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Thread: Unexplained SWG differences from pool to pool

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    Unexplained SWG differences from pool to pool

    Split off of Downsides of SWGs, fact or fiction?. JasonLion

    It's apparent from this thread that there are unexplained differences in the results obtained from pool to pool. Three years ago I installed a Pool Pilot Digital SWG system. For 2 years, I added about 1 to 2 quarts of acid per week, after keeping the TA in the 70-80 range and keeping CYA around 80 to 100. I found on occasion that my lack of diligence on a daily basis allowed the pH to climib as high as 8.0. While with a liquid chlorine pool the lack of diligence results in a green pool, I found with an SWG the lack of diligence results in calcium deposits on the sides of the pool.

    Before the SWG, I would test the pool once a week when I added chlorine. With the SWG, I found I had better check the pH and TA on pretty near a daily basis, or else. This became something of a pain. And a disappointment, when despite my best efforts the pH still got way to high too many times (what can you do if you have a business trip that takes you away for a week), and damaged my pool surface (5 year old Marsite).

    So I decided to upgrade the Pool Pilot to a Total Control system, which controls pH automatically. The only part compatible with my existing system was the SC-48 cell, so the money spent on the basic system went to waste, since I would have purchased a TC system had I known of the constant demand for acid using the basic system.

    Results: much easier to deal with. The TC keeps the pool blue, and the pH under control. And I only test once a week, to make sure things are in line. And on a weekly basis, what I find is that I have to add Alkalinity Increaser to offset all the acid the TC pumps into the pool on a constant basis (when it drops to 40 or 50, I add 5# of AI to get it back to 70 or 80). And every month or so, I have to add acid to the acid tank. Over the past six months, I have added 65 pounds of Alkalinity Increaser and 20 gallons of acid.

    So, with a TC system, I find I can leave the pool to itself and test it once a week, and add something once a week. Same as with a pool without an SWG system. The weekly dose of Alkanlity Increaser is much easier to carry around than the weekly dose of liquid chlorine, and the TA does not rise as fast to alarming levels as the pH could in just a few days with a basic SWG. Score one for the TC over the SWG and liquid chlorine. But the monthly need to add 3 gallons of acid to the acid tank is unique to the TC pool. I guess you could compare that inconvenience to the need to shock a liquid chlorine pool occasionally. I've spoken to tech support about this, but there is no answer for my pool that they have. Maybe if some chemist came down and studied my pool as if it were his main job for a month, I'd get some answers as to why Waterbear's pool needs no attention and mine needs both attention and regular additions of chemicals. That's not going to happen, obviously.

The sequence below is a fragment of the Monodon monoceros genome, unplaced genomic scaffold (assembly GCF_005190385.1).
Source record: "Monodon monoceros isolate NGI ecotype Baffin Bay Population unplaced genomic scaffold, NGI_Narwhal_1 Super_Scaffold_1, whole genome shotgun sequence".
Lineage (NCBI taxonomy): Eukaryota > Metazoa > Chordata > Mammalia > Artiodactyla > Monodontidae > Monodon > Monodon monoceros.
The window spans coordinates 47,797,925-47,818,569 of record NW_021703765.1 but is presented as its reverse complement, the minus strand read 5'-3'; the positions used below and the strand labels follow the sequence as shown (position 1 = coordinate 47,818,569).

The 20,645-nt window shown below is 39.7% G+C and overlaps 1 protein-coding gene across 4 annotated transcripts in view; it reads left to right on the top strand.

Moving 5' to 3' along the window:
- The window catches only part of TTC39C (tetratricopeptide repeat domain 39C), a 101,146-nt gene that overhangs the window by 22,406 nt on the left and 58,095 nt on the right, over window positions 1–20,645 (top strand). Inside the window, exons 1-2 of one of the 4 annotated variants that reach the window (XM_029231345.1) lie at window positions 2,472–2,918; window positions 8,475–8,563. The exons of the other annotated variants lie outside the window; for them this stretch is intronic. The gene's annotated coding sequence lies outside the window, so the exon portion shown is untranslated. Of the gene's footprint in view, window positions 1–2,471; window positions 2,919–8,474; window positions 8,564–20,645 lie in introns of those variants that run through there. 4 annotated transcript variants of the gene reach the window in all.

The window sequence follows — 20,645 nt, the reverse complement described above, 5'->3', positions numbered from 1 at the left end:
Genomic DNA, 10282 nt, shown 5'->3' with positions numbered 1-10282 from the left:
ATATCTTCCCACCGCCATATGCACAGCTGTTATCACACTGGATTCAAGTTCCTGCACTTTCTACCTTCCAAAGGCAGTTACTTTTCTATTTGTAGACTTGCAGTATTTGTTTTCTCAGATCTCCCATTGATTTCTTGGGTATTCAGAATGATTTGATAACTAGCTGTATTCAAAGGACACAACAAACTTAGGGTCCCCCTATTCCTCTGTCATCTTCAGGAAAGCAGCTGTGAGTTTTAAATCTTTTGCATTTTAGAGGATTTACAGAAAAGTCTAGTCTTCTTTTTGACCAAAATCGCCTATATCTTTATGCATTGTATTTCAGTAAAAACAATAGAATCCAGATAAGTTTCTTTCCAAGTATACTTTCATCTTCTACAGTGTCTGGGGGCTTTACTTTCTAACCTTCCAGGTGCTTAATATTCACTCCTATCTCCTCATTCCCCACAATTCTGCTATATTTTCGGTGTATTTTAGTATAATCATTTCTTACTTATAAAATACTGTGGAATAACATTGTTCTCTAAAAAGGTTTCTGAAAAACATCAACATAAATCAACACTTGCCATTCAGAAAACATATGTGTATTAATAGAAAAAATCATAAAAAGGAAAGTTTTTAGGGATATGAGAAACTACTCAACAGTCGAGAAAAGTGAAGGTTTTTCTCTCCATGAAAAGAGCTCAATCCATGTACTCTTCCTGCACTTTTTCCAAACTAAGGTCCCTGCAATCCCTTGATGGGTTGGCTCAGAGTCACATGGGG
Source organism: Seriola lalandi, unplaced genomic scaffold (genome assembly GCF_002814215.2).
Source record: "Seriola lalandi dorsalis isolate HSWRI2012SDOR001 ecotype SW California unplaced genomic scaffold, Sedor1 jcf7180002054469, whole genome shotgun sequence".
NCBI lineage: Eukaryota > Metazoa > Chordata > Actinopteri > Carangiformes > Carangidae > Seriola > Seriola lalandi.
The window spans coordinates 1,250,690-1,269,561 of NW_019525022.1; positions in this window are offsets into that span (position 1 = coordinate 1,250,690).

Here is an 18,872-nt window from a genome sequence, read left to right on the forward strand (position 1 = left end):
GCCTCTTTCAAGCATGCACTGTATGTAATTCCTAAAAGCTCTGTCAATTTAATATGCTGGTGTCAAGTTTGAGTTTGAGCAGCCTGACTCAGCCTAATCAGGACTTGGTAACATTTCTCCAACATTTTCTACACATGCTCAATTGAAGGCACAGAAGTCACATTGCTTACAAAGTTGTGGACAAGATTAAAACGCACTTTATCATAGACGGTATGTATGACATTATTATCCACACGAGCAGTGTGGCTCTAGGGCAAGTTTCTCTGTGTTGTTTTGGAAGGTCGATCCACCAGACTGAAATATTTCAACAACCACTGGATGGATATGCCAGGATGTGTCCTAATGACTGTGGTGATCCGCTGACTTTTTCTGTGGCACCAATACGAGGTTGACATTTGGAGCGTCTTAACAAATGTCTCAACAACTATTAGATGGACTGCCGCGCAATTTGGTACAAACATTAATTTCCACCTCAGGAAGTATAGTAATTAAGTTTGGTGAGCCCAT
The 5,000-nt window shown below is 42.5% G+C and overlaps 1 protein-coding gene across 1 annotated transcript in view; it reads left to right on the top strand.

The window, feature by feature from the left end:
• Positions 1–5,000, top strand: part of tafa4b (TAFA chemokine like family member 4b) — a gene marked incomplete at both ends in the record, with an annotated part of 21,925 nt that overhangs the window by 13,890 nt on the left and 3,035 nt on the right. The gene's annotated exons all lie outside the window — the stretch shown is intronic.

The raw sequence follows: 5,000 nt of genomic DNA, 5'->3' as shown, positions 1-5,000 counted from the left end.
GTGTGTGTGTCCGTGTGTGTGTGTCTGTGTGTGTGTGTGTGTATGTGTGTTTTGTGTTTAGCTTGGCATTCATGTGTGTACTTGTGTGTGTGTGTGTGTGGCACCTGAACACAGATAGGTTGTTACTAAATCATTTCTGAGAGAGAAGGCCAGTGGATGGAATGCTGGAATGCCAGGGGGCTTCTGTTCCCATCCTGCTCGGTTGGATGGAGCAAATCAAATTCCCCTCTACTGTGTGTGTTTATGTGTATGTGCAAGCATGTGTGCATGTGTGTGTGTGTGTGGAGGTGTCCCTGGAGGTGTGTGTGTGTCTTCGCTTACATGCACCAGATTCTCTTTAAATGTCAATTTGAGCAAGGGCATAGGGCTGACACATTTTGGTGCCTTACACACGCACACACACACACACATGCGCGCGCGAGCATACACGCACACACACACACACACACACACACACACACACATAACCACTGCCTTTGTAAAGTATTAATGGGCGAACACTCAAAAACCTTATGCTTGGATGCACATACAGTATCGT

On balance, the TC pool I have is somewhat easier to take care of than when it was a liquid chlorine pool, so I'm keeping the system. But it's initial cost was significant, and I don't know that I would do it again. If any part of the system fails after the warranty runs out, I don't know that I'll spend the money to fix it.

    For those who don't have to add acid to an SWG pool, I'm mystified and disappointed I am not one of them. But for those whose pools will need acid (and you won't know until you install an SWG), it makes you wish for a way to add chlorine that does not require having to add chemicals on a weekly basis. Maybe that's just wishful thinking.

    As for the look and feel of the pool water improved with an SWG, that's hard to say. I'd like to think it's somewhat better, but if it is, it's not really obvious. In my pre-SWG days, I was pretty good about keeping my chlorine in the 3.0 range, so never really had any bad effects from too much chlorine. And my pool looked good then, and it looks good now.

    I keep a log of everything I add to the pool, and all test results. Goes back 4 years for my current pool, and several more before that on the pool at my former house. By now, it's quite a database. For what it's worth, I have a 17.000 gallon pool with an SC48 cell set to power level 1 - same as it was when it was a basic SWG system. The TC controls ORP and pH automatically. I have ORP set to 650, which roughly works out to 3.0 to 8.0 Free Chlorine levels (which I test weekly with a Taylor FC test kit).